This is a perfect recipe for a nervous system overload. When too much information floods the system all at once, a traffic jam floods your nerves. This can cause a freezing response in your processing. That's why people are "in shock" after a car accident. They may not realize an injury occurred for several hours because the brain can't process all that information at once.
Traffic jams typically work themselves our eventually, but it can happen a variety of ways. Let's assume first that our car decides to stay on the same path and go through the traffic jam. Sometimes we get stuck in stop and go traffic. This could mean that when you try and tell your muscles what to do, the movement is shaky because the signals aren't getting through smoothly. Or, maybe the traffic was moving smoothly, but slowly. In this case when you try and tell your muscles to move, your leg might feel heavy, like it's taking more effort to move it than it should because the signals are getting through slower than normal.
Other times, the traffic jam reaches our brains all at once. Our brains may just throw their hands up in the air and say "I can't process all this!" When that happens, sometimes your brain chooses to process everything as pain. Pain has a very important job in the body, to tell us about danger. Our brains don't want to miss pain, so they sometimes choose to process information as pain when they are overwhelmed. This can be part of why people perceive something as painful that normally wouldn't be. Think about a person with a migraine who has to lay in a quiet dark room because ordinary lights and sounds are painful for them.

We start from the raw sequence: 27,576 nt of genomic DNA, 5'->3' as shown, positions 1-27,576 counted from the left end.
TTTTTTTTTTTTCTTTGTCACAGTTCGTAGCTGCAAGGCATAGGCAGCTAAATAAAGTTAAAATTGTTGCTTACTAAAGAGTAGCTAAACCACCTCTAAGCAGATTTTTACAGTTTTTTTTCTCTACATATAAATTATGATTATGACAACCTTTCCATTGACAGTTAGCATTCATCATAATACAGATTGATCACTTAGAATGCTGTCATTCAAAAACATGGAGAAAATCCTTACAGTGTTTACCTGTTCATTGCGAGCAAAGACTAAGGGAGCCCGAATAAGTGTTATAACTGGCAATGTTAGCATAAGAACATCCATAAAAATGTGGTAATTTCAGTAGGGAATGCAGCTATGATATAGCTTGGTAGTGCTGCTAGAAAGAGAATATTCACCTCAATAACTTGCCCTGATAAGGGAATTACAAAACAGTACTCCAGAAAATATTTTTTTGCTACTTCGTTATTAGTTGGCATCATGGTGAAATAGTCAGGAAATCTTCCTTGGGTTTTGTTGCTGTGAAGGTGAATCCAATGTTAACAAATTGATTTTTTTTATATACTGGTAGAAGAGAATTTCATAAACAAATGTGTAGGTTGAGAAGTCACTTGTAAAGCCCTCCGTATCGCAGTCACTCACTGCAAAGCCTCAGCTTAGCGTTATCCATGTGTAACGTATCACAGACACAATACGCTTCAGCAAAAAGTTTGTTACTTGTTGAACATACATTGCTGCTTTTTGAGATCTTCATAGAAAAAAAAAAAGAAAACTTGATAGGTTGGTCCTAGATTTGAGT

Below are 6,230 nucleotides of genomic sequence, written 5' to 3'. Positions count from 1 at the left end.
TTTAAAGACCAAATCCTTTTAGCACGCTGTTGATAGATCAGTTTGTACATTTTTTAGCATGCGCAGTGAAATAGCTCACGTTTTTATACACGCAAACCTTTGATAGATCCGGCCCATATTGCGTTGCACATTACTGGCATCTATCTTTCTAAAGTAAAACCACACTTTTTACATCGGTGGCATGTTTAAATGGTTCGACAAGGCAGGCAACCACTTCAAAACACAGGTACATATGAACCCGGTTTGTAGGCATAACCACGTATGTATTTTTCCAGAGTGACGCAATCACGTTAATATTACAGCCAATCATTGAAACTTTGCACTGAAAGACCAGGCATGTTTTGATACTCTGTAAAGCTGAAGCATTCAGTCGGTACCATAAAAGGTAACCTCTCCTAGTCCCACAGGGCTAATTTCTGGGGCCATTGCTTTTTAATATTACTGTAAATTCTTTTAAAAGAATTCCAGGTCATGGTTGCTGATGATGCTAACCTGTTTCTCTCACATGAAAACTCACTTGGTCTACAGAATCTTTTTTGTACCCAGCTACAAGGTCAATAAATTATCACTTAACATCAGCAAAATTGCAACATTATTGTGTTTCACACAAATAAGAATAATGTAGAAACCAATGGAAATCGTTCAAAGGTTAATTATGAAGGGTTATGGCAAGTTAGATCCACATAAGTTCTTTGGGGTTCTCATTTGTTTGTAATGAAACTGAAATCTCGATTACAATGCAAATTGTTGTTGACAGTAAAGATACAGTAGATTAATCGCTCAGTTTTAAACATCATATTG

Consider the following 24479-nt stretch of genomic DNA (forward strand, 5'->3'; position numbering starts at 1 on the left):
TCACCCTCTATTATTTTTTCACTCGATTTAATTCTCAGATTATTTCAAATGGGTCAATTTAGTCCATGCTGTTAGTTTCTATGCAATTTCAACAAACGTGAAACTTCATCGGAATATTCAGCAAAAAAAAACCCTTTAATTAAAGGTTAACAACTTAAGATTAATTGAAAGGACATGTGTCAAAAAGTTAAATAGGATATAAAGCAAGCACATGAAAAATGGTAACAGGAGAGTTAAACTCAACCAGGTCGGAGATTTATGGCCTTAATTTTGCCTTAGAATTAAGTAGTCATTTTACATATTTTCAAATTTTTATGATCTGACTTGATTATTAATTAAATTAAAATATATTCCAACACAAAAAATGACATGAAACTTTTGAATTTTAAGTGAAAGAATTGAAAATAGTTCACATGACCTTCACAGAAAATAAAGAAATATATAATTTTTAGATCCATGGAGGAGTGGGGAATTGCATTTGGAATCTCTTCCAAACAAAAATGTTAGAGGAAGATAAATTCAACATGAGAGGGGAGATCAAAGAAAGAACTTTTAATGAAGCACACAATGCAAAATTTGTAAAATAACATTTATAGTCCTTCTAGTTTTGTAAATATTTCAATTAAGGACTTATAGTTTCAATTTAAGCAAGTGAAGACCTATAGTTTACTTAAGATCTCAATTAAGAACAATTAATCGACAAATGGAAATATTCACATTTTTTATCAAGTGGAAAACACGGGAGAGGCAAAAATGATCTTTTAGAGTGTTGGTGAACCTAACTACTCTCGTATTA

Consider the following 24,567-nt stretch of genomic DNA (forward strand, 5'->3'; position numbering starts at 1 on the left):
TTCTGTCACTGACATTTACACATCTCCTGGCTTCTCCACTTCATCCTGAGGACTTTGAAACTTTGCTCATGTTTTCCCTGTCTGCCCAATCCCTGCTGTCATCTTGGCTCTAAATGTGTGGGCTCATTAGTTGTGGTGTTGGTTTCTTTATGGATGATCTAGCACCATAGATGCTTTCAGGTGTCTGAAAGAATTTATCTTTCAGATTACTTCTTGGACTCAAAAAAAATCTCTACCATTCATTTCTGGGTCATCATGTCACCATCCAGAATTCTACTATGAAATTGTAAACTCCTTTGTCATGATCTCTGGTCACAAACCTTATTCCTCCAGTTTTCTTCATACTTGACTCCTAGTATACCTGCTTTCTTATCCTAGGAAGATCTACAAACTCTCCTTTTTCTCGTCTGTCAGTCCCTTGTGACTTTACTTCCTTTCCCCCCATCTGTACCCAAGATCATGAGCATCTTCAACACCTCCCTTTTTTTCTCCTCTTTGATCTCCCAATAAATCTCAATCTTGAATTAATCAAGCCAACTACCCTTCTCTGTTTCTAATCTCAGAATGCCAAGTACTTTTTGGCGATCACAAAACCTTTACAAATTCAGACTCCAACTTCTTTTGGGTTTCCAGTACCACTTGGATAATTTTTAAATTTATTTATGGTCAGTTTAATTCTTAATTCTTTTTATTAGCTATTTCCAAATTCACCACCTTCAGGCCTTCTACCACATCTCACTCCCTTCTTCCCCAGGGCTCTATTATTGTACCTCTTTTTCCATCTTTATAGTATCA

In some situations, there is no way around the traffic jam, and so things start to back up. The most common example of this is the person who has lower back pain, that radiates down into their leg. The information has such a hard time getting through, that the traffic backs up down the chain and the brain begins to believe that the pain is in a larger area because the traffic is backed up.
In another scenario, perhaps our car decides it's better to take a detour and use the side streets. In this instance, pain can spread. Pain that started in your shoulder may creep up into your neck and give you a headache while your nervous system is trying to find a way around the blockage to get the signals to your brain.
While the analogy of traffic and highways isn't perfect, it can help us to understand why pain isn't always coming from the place we think it is. Our brain's ability to process pain and understand where signals are coming from is a complex process. For more on this, see Invisible Illness: Why Can't My Doctor See My Pain?
This post is intended for educational purposes only and is not intended to replace individual medical advice. If you are interested in scheduling a personal consultation with a doctor of physical therapy, call or select the Book Online option.